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‘Sticking plaster’ cure for skin cancer

A new light-emitting ‘sticking plaster’, which will revolutionise the treatment of skin cancer, has been developed by researchers at the University of St Andrews and Ninewells Hospital, Dundee.

The new device, which builds on established photodynamic therapy treatment (PDT) methods, not only reduces pain but has the potential to be used by patients in their own home.

The breakthrough, a portable lightweight light source powered by a pocket-sized battery, is the brainchild of St Andrews’ physicist Professor Ifor Samuel, and dermatology consultant Professor James Ferguson, head of the photobiology unit at Ninewells Hospital Dundee.

The pair teamed up four years ago to combine their expertise in photo-physics and photodynamic therapy to create a new way of treating skin cancer. The result is a ‘light bandage’ which contains its own light source and is so portable that patients can go about their daily business while under treatment.

Professor Samuel said: “By adapting the latest technology to an existing treatment method, we have developed a compact light source for treating common skin cancers. It can be worn by the patient in a similar way to a sticking plaster, while the battery is carried like an iPod.”

The light is generated by an organic light-emitting diode, (OLED) and is a spin-off of Professor Samuel’s work on advanced displays. “It’s very exciting to be have developed a new technology that helps treat skin cancer patients,” he said.

Professor Ferguson said: “This new device will have a major impact on the treatment of skin cancers. The light-emitting patch is a low- cost, portable and convenient method of treatment. Our initial pilot trials have already shown its effectiveness and we find patients requesting this treatment over conventional methods.”

The new approach is much more convenient and comfortable than conventional methods as lower light levels are used (reducing pain), and the patient can move around during treatment. The introduction of this product will mean that more patients can be treated, and opens up the possibility of treatment at GPs surgeries or at home.

The patented technology was developed with support from Scottish Enterprise Proof of Concept funding and has been licensed to Lumicure Ltd, which is currently in discussions with venture capitalists to raise equity funds to commercialise the product.

Skin cancer is a major and rapidly growing problem in the UK. It is estimated that around ten per cent of Scotland’s population or half-a- million people will suffer from the disease at some point in their lifetimes.

In addition to the treatment of skin cancers, the researchers believe that the technology could also be used in the cosmetic industry, for anti-aging treatments or for conditions such as acne.

ENDS

NOTE TO EDITORS:

The researchers are available for interview:

Professor Samuel, tel 01334 463114 or email idws@st-andrews.ac.uk

Professor Ferguson tel 01382 632240 or email j.ferguson@dundee.ac.uk

** About Skin Cancer: The incidence of skin cancer is growing rapidly and now affects 15% of the UK population, 40% of the American, and 75% of the Australian populations during their lifetimes. This equates to ~ 220m people. Current skin cancer treatment can involve surgical removal of the lesion, with associated scarring and risk of infection. Alternatively, light in combination with a suitable pharmaceutical cream can be used, a procedure called photodynamic therapy (PDT). However, current PDT involves large, cumbersome and intense light sources, and the patient must sit or lie still under them for several hours during treatment in a hospital cubicle.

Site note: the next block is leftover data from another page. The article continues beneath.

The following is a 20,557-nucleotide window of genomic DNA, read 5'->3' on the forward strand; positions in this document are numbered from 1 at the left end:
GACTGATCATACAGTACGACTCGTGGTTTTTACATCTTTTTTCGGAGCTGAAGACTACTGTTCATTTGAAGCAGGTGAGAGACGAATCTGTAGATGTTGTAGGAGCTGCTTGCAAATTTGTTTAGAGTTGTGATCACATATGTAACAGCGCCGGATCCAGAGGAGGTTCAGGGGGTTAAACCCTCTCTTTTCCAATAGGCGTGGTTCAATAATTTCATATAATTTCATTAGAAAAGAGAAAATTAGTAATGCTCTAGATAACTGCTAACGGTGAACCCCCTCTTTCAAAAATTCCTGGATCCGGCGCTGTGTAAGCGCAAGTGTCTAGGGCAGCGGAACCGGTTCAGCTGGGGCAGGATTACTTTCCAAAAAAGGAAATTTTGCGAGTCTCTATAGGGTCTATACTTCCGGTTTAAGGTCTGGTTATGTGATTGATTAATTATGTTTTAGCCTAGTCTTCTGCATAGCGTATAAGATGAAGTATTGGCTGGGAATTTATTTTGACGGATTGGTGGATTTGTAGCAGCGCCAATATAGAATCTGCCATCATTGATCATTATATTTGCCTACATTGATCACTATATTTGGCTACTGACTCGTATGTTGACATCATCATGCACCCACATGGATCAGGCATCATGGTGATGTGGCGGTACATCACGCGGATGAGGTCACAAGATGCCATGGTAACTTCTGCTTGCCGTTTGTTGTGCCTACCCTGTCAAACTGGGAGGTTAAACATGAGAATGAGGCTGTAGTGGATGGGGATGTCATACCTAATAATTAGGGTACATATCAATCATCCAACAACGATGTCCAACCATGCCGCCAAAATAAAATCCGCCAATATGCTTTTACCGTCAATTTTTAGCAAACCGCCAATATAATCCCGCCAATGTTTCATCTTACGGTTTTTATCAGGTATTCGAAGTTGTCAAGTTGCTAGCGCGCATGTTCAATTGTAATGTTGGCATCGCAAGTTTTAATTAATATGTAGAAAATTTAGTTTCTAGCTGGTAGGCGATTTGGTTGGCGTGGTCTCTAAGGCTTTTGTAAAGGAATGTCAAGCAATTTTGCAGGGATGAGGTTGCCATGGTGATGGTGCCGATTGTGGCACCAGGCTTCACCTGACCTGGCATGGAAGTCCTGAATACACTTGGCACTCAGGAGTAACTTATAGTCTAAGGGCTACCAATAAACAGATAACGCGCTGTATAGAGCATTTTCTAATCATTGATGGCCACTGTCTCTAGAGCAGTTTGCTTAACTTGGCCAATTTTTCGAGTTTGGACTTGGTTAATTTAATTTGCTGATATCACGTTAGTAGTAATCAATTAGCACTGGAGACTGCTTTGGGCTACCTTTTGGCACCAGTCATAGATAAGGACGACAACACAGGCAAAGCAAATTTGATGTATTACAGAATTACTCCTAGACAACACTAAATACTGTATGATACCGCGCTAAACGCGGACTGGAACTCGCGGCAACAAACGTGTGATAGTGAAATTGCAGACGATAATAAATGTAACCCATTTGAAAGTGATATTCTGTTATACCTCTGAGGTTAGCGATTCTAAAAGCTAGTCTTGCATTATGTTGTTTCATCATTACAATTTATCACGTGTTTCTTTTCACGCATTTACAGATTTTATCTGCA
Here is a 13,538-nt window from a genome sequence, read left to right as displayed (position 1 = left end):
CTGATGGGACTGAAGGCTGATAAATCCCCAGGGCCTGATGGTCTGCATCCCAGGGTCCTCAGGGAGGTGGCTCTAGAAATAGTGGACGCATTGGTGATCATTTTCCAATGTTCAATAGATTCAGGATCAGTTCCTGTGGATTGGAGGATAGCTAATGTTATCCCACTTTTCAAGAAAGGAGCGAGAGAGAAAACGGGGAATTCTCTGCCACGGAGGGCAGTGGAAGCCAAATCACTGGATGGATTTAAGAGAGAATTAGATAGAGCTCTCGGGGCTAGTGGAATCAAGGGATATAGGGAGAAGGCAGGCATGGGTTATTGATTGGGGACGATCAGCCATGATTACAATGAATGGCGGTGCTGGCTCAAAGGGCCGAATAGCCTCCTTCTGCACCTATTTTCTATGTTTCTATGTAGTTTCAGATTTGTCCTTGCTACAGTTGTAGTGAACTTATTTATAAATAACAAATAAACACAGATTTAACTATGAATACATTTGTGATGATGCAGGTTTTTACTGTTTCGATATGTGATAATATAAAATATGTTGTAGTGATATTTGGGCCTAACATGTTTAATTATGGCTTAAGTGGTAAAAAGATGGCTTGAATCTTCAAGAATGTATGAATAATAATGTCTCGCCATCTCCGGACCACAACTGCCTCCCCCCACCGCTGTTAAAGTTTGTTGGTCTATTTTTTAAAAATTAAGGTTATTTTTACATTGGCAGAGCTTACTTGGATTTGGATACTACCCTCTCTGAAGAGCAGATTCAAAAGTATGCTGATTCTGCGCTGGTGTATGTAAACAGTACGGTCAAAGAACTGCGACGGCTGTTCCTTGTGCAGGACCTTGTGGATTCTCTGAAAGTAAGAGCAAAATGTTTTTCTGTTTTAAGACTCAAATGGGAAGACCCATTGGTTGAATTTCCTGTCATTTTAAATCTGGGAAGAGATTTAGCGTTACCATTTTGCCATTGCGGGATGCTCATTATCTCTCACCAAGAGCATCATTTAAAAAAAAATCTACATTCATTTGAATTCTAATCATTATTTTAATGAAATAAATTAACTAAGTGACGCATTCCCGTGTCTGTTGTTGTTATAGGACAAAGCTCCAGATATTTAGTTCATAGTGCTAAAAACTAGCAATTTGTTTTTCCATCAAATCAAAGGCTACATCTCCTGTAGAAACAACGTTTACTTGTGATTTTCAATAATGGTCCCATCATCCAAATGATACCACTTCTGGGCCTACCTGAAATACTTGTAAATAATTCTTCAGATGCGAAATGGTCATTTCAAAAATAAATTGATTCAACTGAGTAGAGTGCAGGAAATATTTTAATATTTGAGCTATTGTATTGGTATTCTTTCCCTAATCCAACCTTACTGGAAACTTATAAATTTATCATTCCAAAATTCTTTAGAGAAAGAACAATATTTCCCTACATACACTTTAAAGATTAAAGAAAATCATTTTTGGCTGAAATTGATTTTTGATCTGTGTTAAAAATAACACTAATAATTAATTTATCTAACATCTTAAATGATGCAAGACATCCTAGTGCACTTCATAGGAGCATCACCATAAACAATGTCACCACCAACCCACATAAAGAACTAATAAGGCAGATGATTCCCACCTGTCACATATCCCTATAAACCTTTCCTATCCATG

About PDT: Photodynamic Therapy (PDT) is a two-step process involving the application of a photosensitive drug followed by controlled exposure to a selective light source which activates the drug and destroys the diseased cells. PDT treatment avoids the scarring associated with surgical removal of the tumour and the need for an in-patient hospital stay. PDT is now the preferred treatment for several forms of skin cancer including; Basal cell carcinoma (BCC), Actinic (solar) keratosis (AK) and Bowens disease (squamous carcinoma in situ). All of the target indications occur predominantly in the over sixty age group and are currently treated by dermatologists.

About OLEDs: Certain organic semiconductor materials are capable of emitting light when they are subjected to an applied electric field. The simplest configuration of an organic light- emitting device consists of a thin film of organic material sandwiched between two electrical contacts. This type of device is known as an Organic Light Emitting Diode (OLED). OLED devices posses many benefits over existing technologies; they emit light uniformly over large surface areas whilst operating at low voltages using simple batteries, they are cheap to process especially in mass production, they are flat or even flexible and are lightweight and durable.

About Lumicure: Lumicure is a spin-out company from the University of St Andrews and NHS Tayside. Lumicure has an exclusive license to the technology developed for the “sticking plaster¿ device. The company is currently in discussion with venture capitalists regarding funding to bring the product to market. For information contact lumicure@btinternet.com

NOTE TO PICTURE EDITORS:

IMAGES ARE AVAILABLE FROM THE PRESS OFFICE – CONTACT BELOW.

Issued by Beattie Media – www.beattiegroup.com on behalf of the University of St Andrews

Contact Gayle Cook, Press Officer on 01334 467227 / 462529, mobile 07900 050 103, or email gec3@st- andrews.ac.uk

Ref: sticking plaster 271006.doc View the latest University press releases at http://www.st- andrews.ac.uk

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